Anti-capitalism advocates often blame the market economy for all problems created either by the government or government-enabled monopolies. So it’s not surprising to see them ignore the fact that one of the main features of a market economy is that private entities will go the extra mile to meet any need, big or small. To them, an action is only benevolent if it comes from the government, so how could an evil, private organization do something good?
Now that Uber is boosting its fleet of vehicles offering wheelchair-accessible rides to disabled passengers, it won’t take long until articles bemoaning the program pop up. The first line of wheelchair-accessible Uber vehicles is part of MV Transportation’s fleet, which has been taking requests through the app since July in Philadelphia. Now, a statement released by Uber reads, the service is being expanded, responding to disabled riders efficiently in at least five other cities: Boston; New York City; Washington, D.C.; Chicago; and Toronto.
MV Transportation and Uber are now planning on expanding also to Los Angeles and San Francisco next year.
“We’re committed to making accessibility a meaningful part of what we do, and we’re proud to be doing our part to enable improved access to transportation for people with disabilities,” the statement added.
When discussing the project, Uber’s Malcolm Glenn said the firm is “invested quite heavily in this,” spending “tens of millions of dollars” to get the project going in the first year, he added.
One of the main differences riders on wheelchairs noticed after the partnership went into effect was that they no longer have to wait long for their ride.
“The last couple of times I rode Uber, my wait was under 10 minutes,” Theresa Yates, a rider with disabilities, said, adding she had to wait 15 to 20 minutes in the past.
Much like Uber, Lyft has also partnered with other companies to provide accessible rides to people with disabilities, especially those who are blind or visually impaired.
As recently as May 2018, news outlets referenced a report published by the New York Lawyers for the Public Interest that concluded that ride-sharing companies failed people with disabilities 70 percent of the time, at least in New York City.
The report followed a lawsuit brought against Uber by disability advocates who argued the company denied equal access to people who use wheelchairs.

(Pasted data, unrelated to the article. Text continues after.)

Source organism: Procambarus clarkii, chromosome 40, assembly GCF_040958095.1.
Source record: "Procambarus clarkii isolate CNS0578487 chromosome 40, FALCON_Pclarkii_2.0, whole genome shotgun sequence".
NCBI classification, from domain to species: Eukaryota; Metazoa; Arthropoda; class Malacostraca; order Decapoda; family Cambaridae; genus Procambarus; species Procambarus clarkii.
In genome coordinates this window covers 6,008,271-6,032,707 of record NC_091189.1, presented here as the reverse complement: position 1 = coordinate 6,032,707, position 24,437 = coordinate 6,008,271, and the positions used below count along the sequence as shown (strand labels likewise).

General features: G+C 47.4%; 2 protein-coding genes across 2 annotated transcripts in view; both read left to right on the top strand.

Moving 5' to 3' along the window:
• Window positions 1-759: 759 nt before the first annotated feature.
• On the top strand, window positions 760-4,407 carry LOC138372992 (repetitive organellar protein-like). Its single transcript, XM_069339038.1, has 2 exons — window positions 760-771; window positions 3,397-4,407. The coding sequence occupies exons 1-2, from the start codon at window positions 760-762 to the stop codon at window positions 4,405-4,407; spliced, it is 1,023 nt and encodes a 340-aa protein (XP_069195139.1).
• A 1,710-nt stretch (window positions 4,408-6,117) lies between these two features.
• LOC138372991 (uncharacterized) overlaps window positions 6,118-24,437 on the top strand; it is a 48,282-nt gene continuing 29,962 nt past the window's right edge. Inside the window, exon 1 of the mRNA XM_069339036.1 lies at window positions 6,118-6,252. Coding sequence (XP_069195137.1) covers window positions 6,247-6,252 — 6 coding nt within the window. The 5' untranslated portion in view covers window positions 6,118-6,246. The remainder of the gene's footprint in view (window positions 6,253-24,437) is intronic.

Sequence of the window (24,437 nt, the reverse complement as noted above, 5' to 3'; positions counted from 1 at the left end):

Yet, just a few months after the report was released Uber is investing tens of millions in making ride-sharing wheelchair-friendly.
The Market Responds, Unlike Bureaucrats
People who use wheelchairs in the United States are heavily dependent on their cars. According to a study conducted by University of Arizona's Professor of Planning Sandra Rosenbloom, that may have a lot to do with the lack of quality public transportation in their area, as about one-third of respondents with disabilities said they were forced to use their cars, not because of health-related problems, but because of lack of access to alternatives.
Despite this report, we continue to hear about local governments and their failure to meet users’ needs. Yet, in 2014 alone, public spending on transportation and water infrastructure totaled $416 billion, with local and state governments doing most of the spending. Could it possibly be that local governments are not getting enough money to develop top-notch mass transportation to all local residents?
It’s clear that the answer is no. We may conclude that no matter how much we complain to public officials about lack of proper access, nothing ever changes.
Unlike public agencies, companies must adapt to make sure their consumers are happy. Otherwise, they go out of business.
Uber got the message loud and clear when users and researchers found its services were failing its customers using wheelchairs. Now, it is investing in changing its attitude toward disabled riders. Interestingly enough, within just a few months users already reported improvements. That’s more than we can say about transportation services provided by the state.